• The current hand of the player.
• The current hand of the house.
• The deck that is used for dealing cards to the player and house.

In this problem, your goal is to implement the following contract for the BlackjackGame class. You will do this by declaring appropriate instance variables and by fleshing out the code for the skeleton methods provided in BlackjackGame.java

#### Contract for the BlackjackGame class:

Public Constructor Method:

public BlackjackGame ()
Creates a new game in which both the player and the house have been dealt two cards from a fresh deck. The same deck should be used throughout the remainder of the game.

Public Instance Methods:

public Hand getPlayer()
Returns a copy of the current hand of the player in the game. Side effects to the returned hand should not affect the players hand in the game.

public Hand getHouse()
Returns a copy of the current hand of the house in the game. Side effects to the returned hand should not affect the players hand in the game.

public void playerHits()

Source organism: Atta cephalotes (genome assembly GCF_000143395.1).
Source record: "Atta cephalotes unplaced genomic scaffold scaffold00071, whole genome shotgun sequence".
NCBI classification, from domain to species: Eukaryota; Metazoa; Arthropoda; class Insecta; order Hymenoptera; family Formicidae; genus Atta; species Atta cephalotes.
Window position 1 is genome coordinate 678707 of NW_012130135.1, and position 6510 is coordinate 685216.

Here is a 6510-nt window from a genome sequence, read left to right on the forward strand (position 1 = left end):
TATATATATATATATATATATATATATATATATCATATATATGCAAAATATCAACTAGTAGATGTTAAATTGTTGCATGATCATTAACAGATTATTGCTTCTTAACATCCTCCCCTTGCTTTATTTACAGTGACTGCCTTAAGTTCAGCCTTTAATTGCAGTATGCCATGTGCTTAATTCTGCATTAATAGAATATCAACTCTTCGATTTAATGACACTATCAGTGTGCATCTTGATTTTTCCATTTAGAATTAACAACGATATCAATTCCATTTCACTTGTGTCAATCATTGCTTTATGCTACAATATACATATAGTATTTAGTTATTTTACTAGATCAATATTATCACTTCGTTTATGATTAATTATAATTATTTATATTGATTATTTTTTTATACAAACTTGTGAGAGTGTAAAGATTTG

Adds a new card to the player's hand.

public void housePlays()
Deals cards to the house until the house hand is worth 17 or more points.

Public Class Methods:

public static boolean isBusted (Hand h)
Returns true if the hand h is worth more than 21 points, and false otherwise.

public static int handPoints (Hand h)
Returns the number of points in the hand h. For simplicity, count all aces as 11. (On the next assignment, we will see how to count aces as both 1 and 11.)

For this problem, your hardcopy submission should be your final version of BlackjackGame.java and your softcopy submission should be your final version of the Blackjack folder.

Notes:

• To help you out, you have been provided with a method that determines the point value of a card.
private static int cardPoints (Card c, boolean acesHigh)
Return the number of points for the card c. Counts all face cards as 10, and 2 through 9 as their face value. If acesHigh is true, counts aces as 11; otherwise counts them as 1.

Since you will treat all aces as having the value 11, you should always call cardPoints using true as the second argument.

• When programming, be sure to have handy a copy of the Card Contracts summary handed out in class on Thursday, Sep. 9. If you misplaced your copy, you can find one in the Blackjack folder.

• You can test your methods by running the Blackjack.html applet in the Blackjack folder. You will probably also want to liberally insert calls to System.out.println in your code when debugging it.

• In the near future, I will post the code for a video poker game that we will study in next Tuesday's class. It's worth taking a look at the Poker class in this code as an example of code that manipulates the card abstractions.